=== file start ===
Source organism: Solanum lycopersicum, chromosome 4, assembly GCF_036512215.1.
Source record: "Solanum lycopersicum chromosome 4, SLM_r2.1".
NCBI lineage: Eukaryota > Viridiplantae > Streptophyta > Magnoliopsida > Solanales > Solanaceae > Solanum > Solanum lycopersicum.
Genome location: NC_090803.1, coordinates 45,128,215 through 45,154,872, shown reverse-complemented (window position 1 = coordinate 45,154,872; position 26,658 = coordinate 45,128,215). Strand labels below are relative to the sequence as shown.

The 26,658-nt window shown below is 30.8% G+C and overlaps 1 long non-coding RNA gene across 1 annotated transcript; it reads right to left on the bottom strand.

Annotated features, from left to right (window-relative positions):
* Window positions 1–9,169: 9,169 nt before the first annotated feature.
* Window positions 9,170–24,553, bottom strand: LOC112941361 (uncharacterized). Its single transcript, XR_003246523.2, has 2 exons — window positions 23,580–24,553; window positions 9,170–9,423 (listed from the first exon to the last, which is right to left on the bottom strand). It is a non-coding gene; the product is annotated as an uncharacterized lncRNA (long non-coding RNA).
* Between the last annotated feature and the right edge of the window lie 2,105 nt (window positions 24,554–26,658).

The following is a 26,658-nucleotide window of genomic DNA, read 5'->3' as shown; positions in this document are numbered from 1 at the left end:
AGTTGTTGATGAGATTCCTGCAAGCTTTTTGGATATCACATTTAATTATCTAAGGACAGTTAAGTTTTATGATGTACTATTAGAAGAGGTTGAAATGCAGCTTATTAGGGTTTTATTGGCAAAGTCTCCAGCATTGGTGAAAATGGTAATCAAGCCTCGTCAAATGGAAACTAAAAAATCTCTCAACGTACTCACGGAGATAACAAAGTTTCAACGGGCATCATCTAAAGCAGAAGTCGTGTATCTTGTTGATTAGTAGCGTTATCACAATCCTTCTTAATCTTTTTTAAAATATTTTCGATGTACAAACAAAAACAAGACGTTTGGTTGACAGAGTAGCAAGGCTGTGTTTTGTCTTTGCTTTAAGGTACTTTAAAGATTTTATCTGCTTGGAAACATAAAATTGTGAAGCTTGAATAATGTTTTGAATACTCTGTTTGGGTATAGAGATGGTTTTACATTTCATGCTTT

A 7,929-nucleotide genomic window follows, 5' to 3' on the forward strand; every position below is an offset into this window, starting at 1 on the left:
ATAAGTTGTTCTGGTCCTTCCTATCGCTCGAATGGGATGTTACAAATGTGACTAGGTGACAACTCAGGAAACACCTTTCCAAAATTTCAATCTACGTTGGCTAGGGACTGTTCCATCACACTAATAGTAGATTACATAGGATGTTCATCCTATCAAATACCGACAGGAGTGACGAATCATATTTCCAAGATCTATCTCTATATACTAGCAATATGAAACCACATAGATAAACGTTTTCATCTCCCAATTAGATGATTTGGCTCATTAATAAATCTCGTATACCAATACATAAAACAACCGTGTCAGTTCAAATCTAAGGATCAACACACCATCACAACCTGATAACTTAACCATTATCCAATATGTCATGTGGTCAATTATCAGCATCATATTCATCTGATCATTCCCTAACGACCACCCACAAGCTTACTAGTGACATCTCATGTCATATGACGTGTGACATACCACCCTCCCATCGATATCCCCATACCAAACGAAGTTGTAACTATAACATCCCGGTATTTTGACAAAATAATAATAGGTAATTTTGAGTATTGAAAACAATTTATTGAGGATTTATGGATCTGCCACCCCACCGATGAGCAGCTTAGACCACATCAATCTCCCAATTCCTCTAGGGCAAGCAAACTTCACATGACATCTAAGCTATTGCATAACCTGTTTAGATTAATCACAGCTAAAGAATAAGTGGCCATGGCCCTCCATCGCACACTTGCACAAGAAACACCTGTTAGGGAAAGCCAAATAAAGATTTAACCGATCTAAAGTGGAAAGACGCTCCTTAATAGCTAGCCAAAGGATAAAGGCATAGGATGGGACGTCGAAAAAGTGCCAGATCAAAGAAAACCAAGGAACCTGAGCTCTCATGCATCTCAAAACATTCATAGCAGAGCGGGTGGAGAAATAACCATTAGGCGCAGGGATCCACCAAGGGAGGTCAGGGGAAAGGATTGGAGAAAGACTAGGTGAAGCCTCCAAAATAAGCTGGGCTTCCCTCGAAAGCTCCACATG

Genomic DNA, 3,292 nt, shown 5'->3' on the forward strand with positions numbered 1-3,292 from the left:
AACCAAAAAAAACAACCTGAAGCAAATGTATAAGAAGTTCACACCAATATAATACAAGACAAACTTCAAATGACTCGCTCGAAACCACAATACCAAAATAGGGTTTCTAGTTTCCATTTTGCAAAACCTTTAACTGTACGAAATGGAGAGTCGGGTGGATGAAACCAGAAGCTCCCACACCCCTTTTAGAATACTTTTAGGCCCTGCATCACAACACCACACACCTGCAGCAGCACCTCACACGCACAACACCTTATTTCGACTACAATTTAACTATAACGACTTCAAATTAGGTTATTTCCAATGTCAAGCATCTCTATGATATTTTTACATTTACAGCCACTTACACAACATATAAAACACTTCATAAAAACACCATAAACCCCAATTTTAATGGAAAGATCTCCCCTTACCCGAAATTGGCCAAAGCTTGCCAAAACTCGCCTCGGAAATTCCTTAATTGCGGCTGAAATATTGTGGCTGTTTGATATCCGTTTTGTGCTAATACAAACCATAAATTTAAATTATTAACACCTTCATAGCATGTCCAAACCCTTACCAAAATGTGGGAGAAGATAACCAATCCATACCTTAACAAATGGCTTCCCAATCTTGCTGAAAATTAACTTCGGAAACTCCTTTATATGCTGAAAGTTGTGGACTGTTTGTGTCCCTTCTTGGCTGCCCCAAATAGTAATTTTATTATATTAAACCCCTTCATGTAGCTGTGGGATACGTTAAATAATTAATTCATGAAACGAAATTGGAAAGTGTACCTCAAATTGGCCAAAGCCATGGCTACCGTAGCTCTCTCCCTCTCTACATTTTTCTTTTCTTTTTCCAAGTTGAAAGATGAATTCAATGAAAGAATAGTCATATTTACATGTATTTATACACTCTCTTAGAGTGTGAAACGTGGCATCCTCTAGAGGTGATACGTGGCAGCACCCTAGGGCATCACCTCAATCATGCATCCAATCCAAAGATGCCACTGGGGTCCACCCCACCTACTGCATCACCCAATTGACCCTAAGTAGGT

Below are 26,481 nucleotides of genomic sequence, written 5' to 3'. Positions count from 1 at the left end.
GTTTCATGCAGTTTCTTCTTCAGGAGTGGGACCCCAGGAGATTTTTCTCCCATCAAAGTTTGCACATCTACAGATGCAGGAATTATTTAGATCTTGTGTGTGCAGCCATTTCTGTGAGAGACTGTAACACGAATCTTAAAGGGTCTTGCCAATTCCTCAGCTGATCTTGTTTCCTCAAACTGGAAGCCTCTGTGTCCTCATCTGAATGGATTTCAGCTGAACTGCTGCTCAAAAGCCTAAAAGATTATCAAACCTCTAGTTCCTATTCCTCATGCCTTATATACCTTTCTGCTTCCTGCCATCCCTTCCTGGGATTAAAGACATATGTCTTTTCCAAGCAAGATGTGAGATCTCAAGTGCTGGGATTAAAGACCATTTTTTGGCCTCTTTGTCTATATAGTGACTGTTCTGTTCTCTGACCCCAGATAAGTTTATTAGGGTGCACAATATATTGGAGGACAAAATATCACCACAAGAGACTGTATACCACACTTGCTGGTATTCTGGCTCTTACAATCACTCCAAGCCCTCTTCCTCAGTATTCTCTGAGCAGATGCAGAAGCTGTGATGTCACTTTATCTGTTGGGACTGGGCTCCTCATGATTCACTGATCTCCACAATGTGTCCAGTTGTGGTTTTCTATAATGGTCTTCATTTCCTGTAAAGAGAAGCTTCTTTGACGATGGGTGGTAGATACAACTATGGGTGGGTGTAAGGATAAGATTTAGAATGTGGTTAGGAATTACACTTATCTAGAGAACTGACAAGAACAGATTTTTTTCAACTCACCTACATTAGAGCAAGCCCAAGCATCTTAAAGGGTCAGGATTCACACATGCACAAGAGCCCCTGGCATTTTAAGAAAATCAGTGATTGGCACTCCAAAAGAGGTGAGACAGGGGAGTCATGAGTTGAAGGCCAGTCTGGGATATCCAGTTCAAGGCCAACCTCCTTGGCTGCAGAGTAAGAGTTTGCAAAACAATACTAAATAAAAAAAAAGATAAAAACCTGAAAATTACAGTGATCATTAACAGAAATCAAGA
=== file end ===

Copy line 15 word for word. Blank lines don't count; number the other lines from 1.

AACCAAAAAAAACAACCTGAAGCAAATGTATAAGAAGTTCACACCAATATAATACAAGACAAACTTCAAATGACTCGCTCGAAACCACAATACCAAAATAGGGTTTCTAGTTTCCATTTTGCAAAACCTTTAACTGTACGAAATGGAGAGTCGGGTGGATGAAACCAGAAGCTCCCACACCCCTTTTAGAATACTTTTAGGCCCTGCATCACAACACCACACACCTGCAGCAGCACCTCACACGCACAACACCTTATTTCGACTACAATTTAACTATAACGACTTCAAATTAGGTTATTTCCAATGTCAAGCATCTCTATGATATTTTTACATTTACAGCCACTTACACAACATATAAAACACTTCATAAAAACACCATAAACCCCAATTTTAATGGAAAGATCTCCCCTTACCCGAAATTGGCCAAAGCTTGCCAAAACTCGCCTCGGAAATTCCTTAATTGCGGCTGAAATATTGTGGCTGTTTGATATCCGTTTTGTGCTAATACAAACCATAAATTTAAATTATTAACACCTTCATAGCATGTCCAAACCCTTACCAAAATGTGGGAGAAGATAACCAATCCATACCTTAACAAATGGCTTCCCAATCTTGCTGAAAATTAACTTCGGAAACTCCTTTATATGCTGAAAGTTGTGGACTGTTTGTGTCCCTTCTTGGCTGCCCCAAATAGTAATTTTATTATATTAAACCCCTTCATGTAGCTGTGGGATACGTTAAATAATTAATTCATGAAACGAAATTGGAAAGTGTACCTCAAATTGGCCAAAGCCATGGCTACCGTAGCTCTCTCCCTCTCTACATTTTTCTTTTCTTTTTCCAAGTTGAAAGATGAATTCAATGAAAGAATAGTCATATTTACATGTATTTATACACTCTCTTAGAGTGTGAAACGTGGCATCCTCTAGAGGTGATACGTGGCAGCACCCTAGGGCATCACCTCAATCATGCATCCAATCCAAAGATGCCACTGGGGTCCACCCCACCTACTGCATCACCCAATTGACCCTAAGTAGGT